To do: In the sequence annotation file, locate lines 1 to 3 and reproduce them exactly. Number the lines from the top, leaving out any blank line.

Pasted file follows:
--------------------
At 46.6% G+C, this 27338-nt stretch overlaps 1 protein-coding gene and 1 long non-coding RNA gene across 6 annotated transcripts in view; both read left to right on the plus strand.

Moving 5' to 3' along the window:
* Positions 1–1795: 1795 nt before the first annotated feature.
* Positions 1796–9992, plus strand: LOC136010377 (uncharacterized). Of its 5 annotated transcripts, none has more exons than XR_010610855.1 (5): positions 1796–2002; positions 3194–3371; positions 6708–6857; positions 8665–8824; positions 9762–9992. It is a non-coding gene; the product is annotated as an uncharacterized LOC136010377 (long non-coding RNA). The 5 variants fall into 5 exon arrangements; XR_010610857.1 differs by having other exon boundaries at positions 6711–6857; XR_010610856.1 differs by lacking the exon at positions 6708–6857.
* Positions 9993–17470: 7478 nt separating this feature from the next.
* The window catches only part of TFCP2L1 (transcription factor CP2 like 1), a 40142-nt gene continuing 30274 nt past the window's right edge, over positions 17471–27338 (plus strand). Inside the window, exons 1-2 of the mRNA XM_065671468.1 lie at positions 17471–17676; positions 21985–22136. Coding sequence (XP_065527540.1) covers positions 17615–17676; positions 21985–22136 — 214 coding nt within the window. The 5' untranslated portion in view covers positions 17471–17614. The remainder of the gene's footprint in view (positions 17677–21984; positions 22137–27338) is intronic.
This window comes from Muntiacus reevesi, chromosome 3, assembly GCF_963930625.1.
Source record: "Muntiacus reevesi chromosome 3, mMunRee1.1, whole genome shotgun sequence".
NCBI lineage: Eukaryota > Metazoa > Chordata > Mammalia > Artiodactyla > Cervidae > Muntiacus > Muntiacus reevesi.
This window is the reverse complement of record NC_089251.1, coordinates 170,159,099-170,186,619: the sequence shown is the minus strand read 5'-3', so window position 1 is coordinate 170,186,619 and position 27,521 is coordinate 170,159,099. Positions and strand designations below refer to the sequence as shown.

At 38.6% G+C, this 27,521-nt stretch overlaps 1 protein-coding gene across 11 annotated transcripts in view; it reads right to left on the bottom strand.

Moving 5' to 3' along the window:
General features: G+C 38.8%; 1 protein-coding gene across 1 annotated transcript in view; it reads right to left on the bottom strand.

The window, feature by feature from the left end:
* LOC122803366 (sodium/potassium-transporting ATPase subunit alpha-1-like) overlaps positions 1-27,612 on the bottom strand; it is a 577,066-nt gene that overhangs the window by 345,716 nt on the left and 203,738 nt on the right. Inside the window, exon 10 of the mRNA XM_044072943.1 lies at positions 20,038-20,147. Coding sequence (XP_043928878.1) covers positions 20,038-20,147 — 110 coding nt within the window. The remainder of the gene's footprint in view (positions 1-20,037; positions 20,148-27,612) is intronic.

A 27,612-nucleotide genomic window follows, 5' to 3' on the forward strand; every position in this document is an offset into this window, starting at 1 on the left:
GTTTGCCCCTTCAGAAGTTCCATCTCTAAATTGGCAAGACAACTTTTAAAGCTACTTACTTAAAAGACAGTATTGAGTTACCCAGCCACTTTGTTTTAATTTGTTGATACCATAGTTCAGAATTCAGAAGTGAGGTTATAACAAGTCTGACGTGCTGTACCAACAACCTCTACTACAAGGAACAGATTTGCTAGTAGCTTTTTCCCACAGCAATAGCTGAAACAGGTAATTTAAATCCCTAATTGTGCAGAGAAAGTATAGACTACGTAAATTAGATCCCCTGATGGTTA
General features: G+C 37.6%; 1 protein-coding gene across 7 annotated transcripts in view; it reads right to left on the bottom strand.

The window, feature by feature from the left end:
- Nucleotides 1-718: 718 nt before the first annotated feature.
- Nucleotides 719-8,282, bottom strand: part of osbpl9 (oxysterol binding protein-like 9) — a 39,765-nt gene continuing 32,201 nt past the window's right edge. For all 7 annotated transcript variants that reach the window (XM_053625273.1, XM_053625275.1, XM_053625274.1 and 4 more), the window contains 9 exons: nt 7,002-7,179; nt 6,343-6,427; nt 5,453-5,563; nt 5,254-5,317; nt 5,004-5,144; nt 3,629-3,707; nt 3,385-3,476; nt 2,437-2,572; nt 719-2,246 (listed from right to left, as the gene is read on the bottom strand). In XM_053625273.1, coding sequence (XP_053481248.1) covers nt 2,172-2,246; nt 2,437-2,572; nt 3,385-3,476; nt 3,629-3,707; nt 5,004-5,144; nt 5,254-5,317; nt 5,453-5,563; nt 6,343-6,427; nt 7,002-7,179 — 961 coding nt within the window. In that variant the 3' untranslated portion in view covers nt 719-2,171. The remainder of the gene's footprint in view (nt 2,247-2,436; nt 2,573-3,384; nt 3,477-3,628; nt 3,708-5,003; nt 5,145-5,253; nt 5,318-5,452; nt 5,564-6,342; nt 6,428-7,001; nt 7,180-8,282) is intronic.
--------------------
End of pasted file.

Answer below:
At 46.6% G+C, this 27338-nt stretch overlaps 1 protein-coding gene and 1 long non-coding RNA gene across 6 annotated transcripts in view; both read left to right on the plus strand.

Moving 5' to 3' along the window:
* Positions 1–1795: 1795 nt before the first annotated feature.